If the requirement is included in and enforced through the permit, why would the application shield be needed? If the second scenario is the case, why does the requirement suddenly not apply? Let’s make sure we don’t forget this part of the definition: "Under no circumstances should a permit shield be used to exempt a source from a requirement to which it is subject."

Meanwhile, although we have been told that the current permit is not moving forward, the process itself does seem to be moving forward after all: According to Lancaster, the DEQ expects to hold a hearing sometime in January -- a much more difficult month than October in which to gather concerned citizens in L’Anse Michigan. The DEQ is required to announce the date 30 days before the hearing.

Given this confusing situation, it is good news that the DEQ will extend the period during which it will accept public comment through telephone and mail -- we’ve got that contact info for you at the end of this article. But first, I have a couple of more questions. How do you feel about renewing the operating permit of a facility that is referred to as "green," but according to the August 10, 2015, draft, will be licensed to:
  • Burn natural gas for up to 49 percent of its annual heat input?
  • Burn old tires -- 32,800 TONS per year?
  • Burn railroad ties -- 72,078 TONS per year of the creosote-soaked variety, and 6 TONS per day of extremely toxic pentachlorophenol-soaked wood? (Who will be monitoring which railroad ties are which as they go into the hopper?)
  • Burn 44,280 TONS of wood "fines" (small particles) and bark every year? (Aren’t "fines" former trees?)**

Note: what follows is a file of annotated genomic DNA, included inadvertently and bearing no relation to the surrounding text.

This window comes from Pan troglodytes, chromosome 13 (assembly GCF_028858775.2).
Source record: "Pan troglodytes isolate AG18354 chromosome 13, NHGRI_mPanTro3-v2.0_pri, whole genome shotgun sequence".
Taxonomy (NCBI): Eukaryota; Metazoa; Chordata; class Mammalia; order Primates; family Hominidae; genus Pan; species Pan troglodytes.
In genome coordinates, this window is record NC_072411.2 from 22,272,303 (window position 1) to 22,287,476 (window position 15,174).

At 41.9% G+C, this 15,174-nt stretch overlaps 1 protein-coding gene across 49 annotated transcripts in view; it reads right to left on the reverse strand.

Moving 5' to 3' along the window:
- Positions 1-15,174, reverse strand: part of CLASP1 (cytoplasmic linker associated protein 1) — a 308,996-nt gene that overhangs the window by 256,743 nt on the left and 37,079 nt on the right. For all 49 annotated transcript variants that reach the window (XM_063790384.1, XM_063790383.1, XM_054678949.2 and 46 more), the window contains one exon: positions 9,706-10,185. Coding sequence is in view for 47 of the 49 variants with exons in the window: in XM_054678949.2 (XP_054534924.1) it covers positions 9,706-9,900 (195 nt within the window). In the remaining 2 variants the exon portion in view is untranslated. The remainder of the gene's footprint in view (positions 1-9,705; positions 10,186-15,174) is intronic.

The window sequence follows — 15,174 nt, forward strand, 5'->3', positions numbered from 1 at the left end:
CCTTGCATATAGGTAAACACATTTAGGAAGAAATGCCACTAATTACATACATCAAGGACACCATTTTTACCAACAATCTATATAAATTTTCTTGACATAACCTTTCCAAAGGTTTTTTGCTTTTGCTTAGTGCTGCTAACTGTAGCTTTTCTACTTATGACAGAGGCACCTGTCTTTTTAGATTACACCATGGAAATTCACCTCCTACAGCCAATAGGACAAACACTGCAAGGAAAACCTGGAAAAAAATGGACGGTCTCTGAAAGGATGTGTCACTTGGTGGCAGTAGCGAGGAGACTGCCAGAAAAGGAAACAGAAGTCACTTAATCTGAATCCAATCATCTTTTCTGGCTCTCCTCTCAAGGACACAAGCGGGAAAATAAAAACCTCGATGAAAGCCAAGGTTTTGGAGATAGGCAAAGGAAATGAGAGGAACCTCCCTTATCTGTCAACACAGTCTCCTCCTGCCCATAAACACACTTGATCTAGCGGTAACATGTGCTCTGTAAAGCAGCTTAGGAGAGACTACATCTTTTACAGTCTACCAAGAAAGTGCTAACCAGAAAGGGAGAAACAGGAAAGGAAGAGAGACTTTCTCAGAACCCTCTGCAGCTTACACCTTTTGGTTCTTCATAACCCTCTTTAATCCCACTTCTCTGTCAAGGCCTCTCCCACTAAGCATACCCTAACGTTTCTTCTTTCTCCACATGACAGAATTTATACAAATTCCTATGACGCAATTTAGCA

Old tires at the L'Anse Warden plant are used for Tire Derived Fuel (TDF). (Photo courtesy Diane Miller)

These are just some of the practices that contribute to the Warden Plant’s reputation as one of the world’s worst biomass plants. Meanwhile, ALL biomass plants share these core problems that make all large-scale biomass burning for power generation the opposite of "green":

1. Although biomass burning is touted as "carbon neutral," it is not. Burning wood is simply not carbon neutral -- even if invested parties say it is. Biomass produces about 40 percent more emissions than coal for every unit of energy generated. While it is true that "waste" wood otherwise left on the forest floor would also emit carbon, this decomposition takes years, sometimes decades, and happens to be essential to the health of the forest. It also takes decades, even centuries, for "harvested" forests to grow back -- if they can. Large, living trees, meanwhile, absorb large amounts of carbon -- currently as much as 15 percent of our total emissions. The small trees planted to replace them cannot do this job. So, to think of biomass burning as carbon neutral seems a lot like using your credit card to pay for an expensive dinner, then somehow hoping that long after it’s over, you -- and your children and their children’s children -- will pay the bill and its interest, which has grown faster than the children’s ability to pay.